The Interpreter Diaries are off to Brazil! I’ve been asked by AIIC Brazil to run a workshop on IT and blended learning for interpreter trainers in the beautiful town of Curitiba on January 29-31, 2016.
This will be the fourth in a series of AIIC Training workshops on new technologies in interpreter training (following on from similar events held in Maputo, Paris and Seoul). The three-day course will be intensely practical, with hands-on sessions taking participants through the creation of their own online materials, guided tours of the virtual interpreting classroom, and more.
I’m told there are still four spots open on the course, so please spread the news to your colleagues in the Americas (note that attendees may be eligible to apply for a bursary to cover travel costs).
I’ll leave you with the blurb from the workshop’s registration page – and I hope to see you in Brazil!
IT is becoming an essential tool for students and trainers in all fields, and interpreter training can benefit enormously from technological developments. Virtual learning, a trend that has taken the world of post-secondary education by storm, can allow both established and up-and-coming interpreting programs to extend their reach while maximizing their use of resources, and enhance the training experience for both students and trainers.
In this hands-on workshop, Michelle Hof will take participants through topics such as:
–Best practice in face-to-face and online interpreter training
–Practical aspects of the virtual classroom and online learning platforms
–Teaching and testing interpreting skills using virtual technology
–Effective blended learning approaches
–Leveraging online and offline resources in the interpreting classroom
Posted in AIIC, interpreter training, professional development
- Tagged AIIC, best practice for training courses, interpreter training, interpreting in Brazil, interpreting schools in Brazil, IT and blended learning in interpreter training, new technologies in interpreter training, professional development for interpreters, training for trainers
The summer professional development season is swiftly approaching, and it’s my pleasure to announce that my colleagues at the University of La Laguna have decided to offer something new this year. This June, Dick Fleming and I will be running a Training of Trainers (ToT) workshop here on Tenerife as part of the University’s INTTRA training initiative.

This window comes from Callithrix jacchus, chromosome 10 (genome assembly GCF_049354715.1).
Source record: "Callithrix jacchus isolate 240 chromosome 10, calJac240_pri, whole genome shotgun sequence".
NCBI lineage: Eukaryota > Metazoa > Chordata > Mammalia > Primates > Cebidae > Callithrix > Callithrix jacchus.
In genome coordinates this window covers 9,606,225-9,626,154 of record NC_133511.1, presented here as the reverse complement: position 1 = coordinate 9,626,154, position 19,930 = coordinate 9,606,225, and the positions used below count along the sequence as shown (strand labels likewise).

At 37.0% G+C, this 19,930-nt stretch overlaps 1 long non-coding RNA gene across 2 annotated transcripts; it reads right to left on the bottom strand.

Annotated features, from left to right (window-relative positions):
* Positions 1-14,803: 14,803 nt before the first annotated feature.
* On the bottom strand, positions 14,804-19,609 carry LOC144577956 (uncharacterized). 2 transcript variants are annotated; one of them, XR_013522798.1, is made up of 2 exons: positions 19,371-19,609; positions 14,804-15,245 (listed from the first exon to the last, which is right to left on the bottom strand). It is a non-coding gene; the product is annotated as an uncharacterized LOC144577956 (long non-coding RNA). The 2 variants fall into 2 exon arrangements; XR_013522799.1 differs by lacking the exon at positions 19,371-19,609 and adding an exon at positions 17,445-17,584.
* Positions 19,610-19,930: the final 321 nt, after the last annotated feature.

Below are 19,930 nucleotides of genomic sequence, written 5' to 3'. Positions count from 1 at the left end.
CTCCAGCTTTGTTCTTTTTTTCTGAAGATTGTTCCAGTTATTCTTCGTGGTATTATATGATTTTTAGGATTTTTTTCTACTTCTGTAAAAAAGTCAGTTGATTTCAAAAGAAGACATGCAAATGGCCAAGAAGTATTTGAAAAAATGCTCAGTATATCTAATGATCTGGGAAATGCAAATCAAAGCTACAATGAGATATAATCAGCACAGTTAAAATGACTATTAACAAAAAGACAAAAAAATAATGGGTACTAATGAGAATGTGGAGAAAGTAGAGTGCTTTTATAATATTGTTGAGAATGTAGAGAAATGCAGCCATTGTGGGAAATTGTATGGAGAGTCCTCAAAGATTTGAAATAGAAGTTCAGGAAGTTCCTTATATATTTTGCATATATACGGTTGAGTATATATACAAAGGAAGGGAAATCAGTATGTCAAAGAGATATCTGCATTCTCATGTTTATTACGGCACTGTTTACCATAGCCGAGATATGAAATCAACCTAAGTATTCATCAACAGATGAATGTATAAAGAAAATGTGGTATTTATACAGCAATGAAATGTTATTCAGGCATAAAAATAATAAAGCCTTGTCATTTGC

The ToT workshop will focus on practical tips and tricks for teaching in both on-site and virtual interpreting classrooms. It will run over the course of three days at the end of June and be held in the sunny southern end of the island (yes, there are plenty of beaches nearby 😉 ).
I’m very excited about this new ToT initiative. The aim is to create a bridge between the more “traditional” forms of classroom-based learning and new approaches in the virtual sphere. We’ll be combining Dick’s years of experience training on-site at the European Commission in Brussels with the lessons I have learned while cutting my teeth over the past few years in the virtual classroom. Together, we’ll examine best practice in both settings and explore how on-site lessons can be adapted for virtual delivery, among other things. Participants will be encouraged to bring along their own questions and case studies for discussion in the group, and will run practical exercises to put ideas into practice. I know from past ToT experiences that great things happen when interpreter trainers come together – and this time as well, I am counting on watching the ideas fly!
To find out more about the workshop and consult the detailed schedule, please check out our infomation page. To reserve your spot, you can either drop us a line at email@example.com or pre-register on the INTTRA workshop page.
Hope to see you in June!
I know, you’ve heard enough of training for trainers already. The thing is, I promised a colleague I would publish the links to the presentations made by Daniel Gile during the training seminar in Rome. So here they are!
In case you didn’t believe what I wrote in my past few posts, or simply didn’t read them because they were too long-winded (I don’t blame you!), here are the original Powerpoints themselves (now publicly available on the CIRIN website) to provide the definitive (or at least official) account of what really went on at that seminar:
Main Powerpoint presentation
Conclusion and prospects
Daniel dubbed the provision of these documents his “after-sales service”, which fits in nicely with my theme of old-timer Vespas and Fiats.
Or should I have gone with a pizza theme?
Anyway, I wish you happy reading. I’m on holidays this week, but I will be back soon enough with a new post (on something other than training for trainers, I promise!).